The rocks that had been smashing against my windows were now smashing against my face as I tried to drive. The wind pressure was so great that my ears hurt and I had to roll down the windows on the leeward side of the car, which relieved the pressure but also allowed the rocks to fly through the car with even greater force.
Fortunately I was wearing a hooded jacket and I used this to shield the right side of my face. This was a very abrasive situation, but how abrasive, I would not appreciate until later.
I had to keep driving because I had no alternative, but I didn’t know when or where I would find refuge. The car was rocking so badly in the wind that I wondered if it would be blown over, and whenever I crossed over a bridge it became so violent that I would bring the car to a stop until the wind subsided a bit.
I drove like this for hours, crawling along slowly and clinging to the white stripe on the road. At one point the stripe disappeared because an inch layer of the road surface was actually being blown away, peeling in the wind like an onion. This was unnerving and without the stripe, I was blind for a distance.
Along the way I encountered other drivers coming from the opposite direction and heading into the danger zone that I had just come out of. I would stop and warn them by yelling and using sign language, indicating that they should turn around. Seven cars listened to me and we drove together in a caravan, however one car would not listen and proceeded anyway.
Another car initially ignored my advice and seemed determined to proceed. It was a young couple with a small child in the back seat and on the windward side. Seeing that child and imagining what would happen if they lost their windows really scared me and caused me to become loud and forceful, ordering them to turn around. Which they did.
We caravanned for several hours and finally came across the Fosshotel Nupar. There were rooms available but the hotel was quickly filling as it became a refuge for the travelers in the area. Soon the hotel was full and they had to put people in the lobby and other available areas. The scene there was unworldly, the wind was so fierce that people could hardly make it from their cars and into the hotel. We all huddled together at the windows, watching the cars in the parking lot as their windows exploded, one by one.
We made it through the night and didn’t lose any hotel windows, but the cars were not so lucky. In the morning I surveyed the damage to my car and thankfully I had not lost any more windows, but the remaining ones were sandblasted along with the car’s paint, headlights and wheels. The car was a mess outside and inside it was full of broken glass, sand and small stones.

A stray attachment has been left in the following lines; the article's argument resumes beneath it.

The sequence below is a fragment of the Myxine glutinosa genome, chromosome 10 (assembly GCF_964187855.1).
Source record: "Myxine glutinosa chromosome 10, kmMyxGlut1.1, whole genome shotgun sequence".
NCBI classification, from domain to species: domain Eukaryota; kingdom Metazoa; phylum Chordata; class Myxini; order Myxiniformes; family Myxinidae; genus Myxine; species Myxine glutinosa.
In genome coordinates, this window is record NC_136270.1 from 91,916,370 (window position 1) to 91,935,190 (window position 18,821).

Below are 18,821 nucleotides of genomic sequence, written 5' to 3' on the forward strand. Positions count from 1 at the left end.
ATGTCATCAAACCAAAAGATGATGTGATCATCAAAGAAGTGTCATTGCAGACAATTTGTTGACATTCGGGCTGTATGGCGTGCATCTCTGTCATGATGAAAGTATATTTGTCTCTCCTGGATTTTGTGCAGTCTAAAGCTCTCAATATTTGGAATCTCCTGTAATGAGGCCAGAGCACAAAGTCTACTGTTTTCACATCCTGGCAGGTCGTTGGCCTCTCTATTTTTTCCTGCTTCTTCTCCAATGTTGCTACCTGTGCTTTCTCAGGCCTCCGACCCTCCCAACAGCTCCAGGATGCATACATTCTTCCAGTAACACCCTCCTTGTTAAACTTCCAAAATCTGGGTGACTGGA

The winds were still fierce, but much less than the day before and so I decided to drive straight to Reykjavik to get another car. I taped trash bags over the windows and got on my way. The trip was uncomfortable, cold and the bags were soon ripped off the windows by the wind, but I continued on because I desperately wanted a warm car with windows! Along the way I encountered several mild sand storms…but nothing like the day before.
Upon arriving in Reykjavik, the car and I were something of a celebrity. The rental people said that they had never seen a car destroyed by the winds like this and asked how I was going to pay for it. I told them that I had State Farm insurance, to which they replied “not here you don’t!” I had assumed that I was covered by my car policy and so I never purchased the additional insurance. I learned an important lesson that day.
I paid for the damages using my Visa card (at least I got some frequent flyer miles) so that they would give me another car. But to my surprise Chase covered the damages because I had used their credit card to rent the car and had declined the supplemental insurance, thank you Chase!
Armed with a new rental car and better weather, I was able to finish my Iceland journey without further incident. This was the trip of a lifetime, regardless of the images I did or did not bring home.
Was this part of the trip a terrible experience? There were probably moments that I thought so at the time, but I now fondly look back at this as an adventure that I’ll always remember.
And that is the story behind the image.
P.S. Here’s a photo of the car.